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Josee Molavi’s film explores the unbreakable connection between a land, its people, and the spiritual world

In September 2017, Hurricane Maria ripped through the Caribbean. Of the 3,059 deaths caused by the storm, 2,975 were suffered in Puerto Rico. When the United States government dragged its feet in getting humanitarian aid to the island, it laid bare multiple historic wounds felt by the people. After winning the Spanish-American War in 1898, the United States essentially became the second colonizer of Puerto Rico. The government’s neglect and mismanagement in the immediate aftermath of Maria reanimated the specter of that exploitative relationship. Just as importantly, the hurricane was a stark reminder of the effects of global climate change—a crisis caused by the most powerful governments and corporations in the world but suffered most acutely by its most vulnerable populations.

For Robert Mukaro Borrero, a chief and human rights activist among the Taino people interviewed in the film Soy La Tierra (I am the Land), Maria was a reminder of the need for the people to stay connected to the spirit world. In particular, he was reminded of the spiritual entity known as Guabancex.

Guabancex and Humanity’s Spiritual Disconnection

We had to sing to her. We had to engage that energy. There’s only very few people nowadays who sing to the hurricanes and engage those energies. Now we see an increase in the intensity of hurricanes . . . . Now we’re scared of them. In those days, we weren’t.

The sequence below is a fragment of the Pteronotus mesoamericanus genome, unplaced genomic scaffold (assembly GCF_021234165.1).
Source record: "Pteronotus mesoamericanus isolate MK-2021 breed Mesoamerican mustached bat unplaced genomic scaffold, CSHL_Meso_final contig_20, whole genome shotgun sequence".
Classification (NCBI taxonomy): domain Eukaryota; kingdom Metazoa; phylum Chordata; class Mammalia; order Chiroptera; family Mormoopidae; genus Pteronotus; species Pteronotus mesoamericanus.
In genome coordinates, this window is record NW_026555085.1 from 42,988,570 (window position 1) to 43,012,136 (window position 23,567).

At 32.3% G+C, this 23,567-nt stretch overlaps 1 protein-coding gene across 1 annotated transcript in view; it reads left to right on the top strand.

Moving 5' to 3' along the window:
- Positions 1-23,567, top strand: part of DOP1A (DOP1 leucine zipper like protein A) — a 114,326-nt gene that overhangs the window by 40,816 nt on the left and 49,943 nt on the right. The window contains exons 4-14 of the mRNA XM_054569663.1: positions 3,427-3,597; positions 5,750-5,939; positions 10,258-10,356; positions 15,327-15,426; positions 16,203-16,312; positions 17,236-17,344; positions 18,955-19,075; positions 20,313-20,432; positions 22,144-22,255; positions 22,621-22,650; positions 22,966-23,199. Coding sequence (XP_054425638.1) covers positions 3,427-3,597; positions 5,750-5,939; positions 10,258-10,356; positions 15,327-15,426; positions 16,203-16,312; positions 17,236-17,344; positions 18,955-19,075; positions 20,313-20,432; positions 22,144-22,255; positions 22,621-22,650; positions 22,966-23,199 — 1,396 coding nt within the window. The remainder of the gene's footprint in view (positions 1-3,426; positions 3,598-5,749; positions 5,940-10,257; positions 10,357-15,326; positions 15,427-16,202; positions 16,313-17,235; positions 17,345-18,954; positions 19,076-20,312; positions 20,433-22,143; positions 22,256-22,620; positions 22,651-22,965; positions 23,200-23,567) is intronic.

Robert Mukaro Borrero

Guabancex is a zemi (spirit or deity) of chaos and transformation according to the Taino people’s religion. She is known to unleash powerful storms when she is angry—but her anger can be allayed by communicating with her and by maintaining a reverent relationship between the human and spirit worlds. In the film, Borrero refers to the fury of Guabancex as one manifestation of the growing disconnection between humanity and the natural world. Climate change, seen through this lens, can be understood as both an environmental and spiritual crisis.

Filmmaker Josee Molavi uses many other voices to illustrate this idea: Po Arani, a healer and educator; Daniel Silva, an artisan and architect; student-activist Alaihia Lloret and other activists who fight to protect the land from environmental damage by private real estate developers.

The Spirit of the Land versus the Ghost of Colonialism

I feel Taino. I live like a Taino in many aspects of my life. Our Indigenous cultural heritage comes transmitted—protected, I’d say; encapsulated—over 500 years after the conquest began. We have that genetic continuity in the population of Puerto Rico…Much of our culture has been transmitted as well.

—Daniel Silva, Taino architect and artisan

Under US rule, Puerto Rico was one of the many nonwhite populations targeted by the federal government’s sterilization policies at the height of the eugenics movement. Furthermore, the US Navy used the Puerto Rican island of Culebra as a military weapon testing zone. In the 1960s and 1970s in particular, the region was subject to intense bombing and shelling. The military’s abuse of the land as a testing area affected the population’s quality of life, damaged the environment, and even led to accidental deaths. Luis A. Ferre, the commonwealth’s governor at the time, wrote to then President Nixon, “Puerto Ricans universally see in the Culebra question an issue of colonialism.” To this day, Puerto Rico is considered a territory or commonwealth of the United States. This means they do not have full representation in the US government.

Molavi’s examination of the Taino’s struggle directly addresses this colonial history. Pointedly, the film notes that Spanish colonizers declared the Taino “extinct” in the 1500s. But the underlying theme of Molavi’s film attests to the opposite, showcasing the indomitable will of the Taino to keep their people, their culture, and the land alive.